Alkaline, Anti-Inflammatory, Blood type

Eat according to your blood type! Eat alkaline foods! Eat anti-inflammatory foods! What does this all mean?

Eating for your blood type is a theory based on a particular blood type and how it affects digestion.  It is said that if you eat this way, you should be able to control your weight, prevent certain diseases, some cancers and even improve your cardiovascular health.   This way of eating relates to where our ancestral history lies and what was available.  

Type O was said to be the original “ancestral” blood type of the earliest humans who were hunter-gatherers, with diets that were high in animal protein. 

Group A was said to evolve when humans began to farm and had more vegetarian diets. 

Group B blood types were said to arise among nomadic tribes who consumed a lot of dairy products. 

Group AB blood was supposed to have evolved from the intermingling of people with types A and B blood, type AB recommendations were intermediate between those for people with types A and B blood.

The Alkaline diet claims to help your body maintain its blood pH level. Although, nothing you eat is going to substantially change the pH of your blood, cause if it did, we would almost all die prematurely.

Let me explain pH a little more in depth.   A pH level measures how acid or alkaline something is. A pH of 0 is totally acidic, while a pH of 14 is completely alkaline and a pH of 7 is neutral. Those levels vary throughout your body.  Blood is slightly alkaline between a pH of 7.35 and 7.45 while your stomach is very acidic at a pH 3.5 or below so it can digest food.   Our lungs and kidneys are largely responsible for blood pH levels and the kidneys control what is eliminated, which leaves us with our urine.  This is why there are urine test strips to indicate pH levels.  This is largely to do with what we eat that determines this number.   Based on the types of foods we eat, our body (and the kidneys in particular) needs to do more or less compensating for optimal pH.   If you were to look at an alkaline food list, you will see lemons and limes on there.  This may seem confusing, as lemons and limes are acidic.  But again, its all to do with the kidneys and the effect the particular food has on them.  This is called the “potential renal acid load” or PRAL.  Citrus fruits, although acidic, are considered alkaline, as they have a low renal acid load.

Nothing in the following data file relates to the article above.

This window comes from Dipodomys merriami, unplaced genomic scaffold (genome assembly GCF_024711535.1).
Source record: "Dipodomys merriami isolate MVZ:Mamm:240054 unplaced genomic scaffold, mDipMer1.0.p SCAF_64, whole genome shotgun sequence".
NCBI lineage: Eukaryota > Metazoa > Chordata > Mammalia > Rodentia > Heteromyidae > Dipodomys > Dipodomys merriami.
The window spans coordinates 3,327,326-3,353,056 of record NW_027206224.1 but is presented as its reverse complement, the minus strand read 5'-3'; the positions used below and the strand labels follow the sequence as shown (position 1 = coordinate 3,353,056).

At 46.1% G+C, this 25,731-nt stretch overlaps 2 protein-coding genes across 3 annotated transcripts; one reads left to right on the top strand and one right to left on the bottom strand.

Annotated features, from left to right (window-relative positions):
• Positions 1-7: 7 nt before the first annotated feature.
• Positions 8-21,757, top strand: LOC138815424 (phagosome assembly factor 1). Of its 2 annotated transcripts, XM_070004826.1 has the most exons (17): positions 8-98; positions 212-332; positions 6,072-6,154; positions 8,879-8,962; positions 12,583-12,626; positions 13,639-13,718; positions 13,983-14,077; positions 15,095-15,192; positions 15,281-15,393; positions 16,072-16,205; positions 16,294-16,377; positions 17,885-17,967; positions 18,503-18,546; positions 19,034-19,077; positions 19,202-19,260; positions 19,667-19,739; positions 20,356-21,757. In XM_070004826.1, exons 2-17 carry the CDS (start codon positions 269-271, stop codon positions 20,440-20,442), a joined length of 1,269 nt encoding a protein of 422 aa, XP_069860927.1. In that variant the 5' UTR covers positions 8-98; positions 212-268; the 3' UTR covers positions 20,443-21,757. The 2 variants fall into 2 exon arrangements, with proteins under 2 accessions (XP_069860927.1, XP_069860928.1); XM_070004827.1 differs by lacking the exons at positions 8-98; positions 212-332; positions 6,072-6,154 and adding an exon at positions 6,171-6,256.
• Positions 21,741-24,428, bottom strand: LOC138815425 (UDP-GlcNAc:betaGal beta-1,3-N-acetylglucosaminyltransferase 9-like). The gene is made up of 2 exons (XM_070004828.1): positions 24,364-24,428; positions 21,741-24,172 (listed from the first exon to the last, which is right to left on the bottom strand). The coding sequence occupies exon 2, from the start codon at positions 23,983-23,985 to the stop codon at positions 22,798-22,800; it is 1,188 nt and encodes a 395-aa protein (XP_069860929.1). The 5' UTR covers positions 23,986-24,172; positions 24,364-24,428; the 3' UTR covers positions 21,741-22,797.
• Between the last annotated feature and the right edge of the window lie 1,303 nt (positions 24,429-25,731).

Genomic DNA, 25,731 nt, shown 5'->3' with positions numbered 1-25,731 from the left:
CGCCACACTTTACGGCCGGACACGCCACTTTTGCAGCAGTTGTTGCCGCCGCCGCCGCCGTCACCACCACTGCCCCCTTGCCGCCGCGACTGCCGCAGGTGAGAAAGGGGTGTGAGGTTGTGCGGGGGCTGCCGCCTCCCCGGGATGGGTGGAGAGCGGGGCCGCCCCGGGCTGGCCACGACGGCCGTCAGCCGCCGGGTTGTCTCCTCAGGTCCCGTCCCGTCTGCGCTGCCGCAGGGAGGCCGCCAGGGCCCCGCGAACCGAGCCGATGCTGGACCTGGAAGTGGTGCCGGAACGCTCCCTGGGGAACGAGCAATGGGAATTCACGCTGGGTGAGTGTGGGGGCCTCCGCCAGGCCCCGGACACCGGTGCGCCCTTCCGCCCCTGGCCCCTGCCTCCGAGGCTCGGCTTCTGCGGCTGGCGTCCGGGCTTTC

Again, what we eat is not really going to change our blood pH.  However, the alkaline diet does contain very healthy foods and will help with weight loss and overall health.  

The Anti-inflammatory diet has the most studies and science-based proof behind it and is widely regarded as healthy, along with helping with weight loss and maintenance.  Chronic inflammation causes many conditions as heart disease, diabetes, cancer, arthritis, and bowel diseases.   One of the most powerful tools to combat inflammation comes from what we eat.  Anti-inflammatory foods consist of a variety of fruits and vegetables as does the alkaline diet, but it also incorporates healthy fatty acids and lean proteins.  The colours that are abundant in many of these different foods provide different types of antioxidants and polyphenols to fight inflammation, even coffee contains polyphenols!  While other foods as nuts or foods containing healthy oils as avocado, olive oil and fish have other antioxidant compounds that help reduce inflammation. 

In the end it is about a healthier you and your journey to getting there.  Join DEEM Health in partnership with Fuel Life Canada in our virtual cooking classes.  Learn more on the above as we talk about the nutrients in the recipes we are featuring, while cooking alongside a professional chef.  Register at https://www.fuellife.ca/virtual-events/cooking-class.  

*If this article or any past articles leaves you with questions, the want to be a better you, the courage to take the first step to a happier you, than please contact me at: 

Mikkie Nettles, Certified Personal Trainer/Holistic & Sports Nutritionist
Follow DEEM Health on Facebook, or contact info@deemhealth.ca

Share on facebook
Facebook
Share on twitter
Twitter
Share on linkedin
LinkedIn
Share on email
Email
Share on print
Print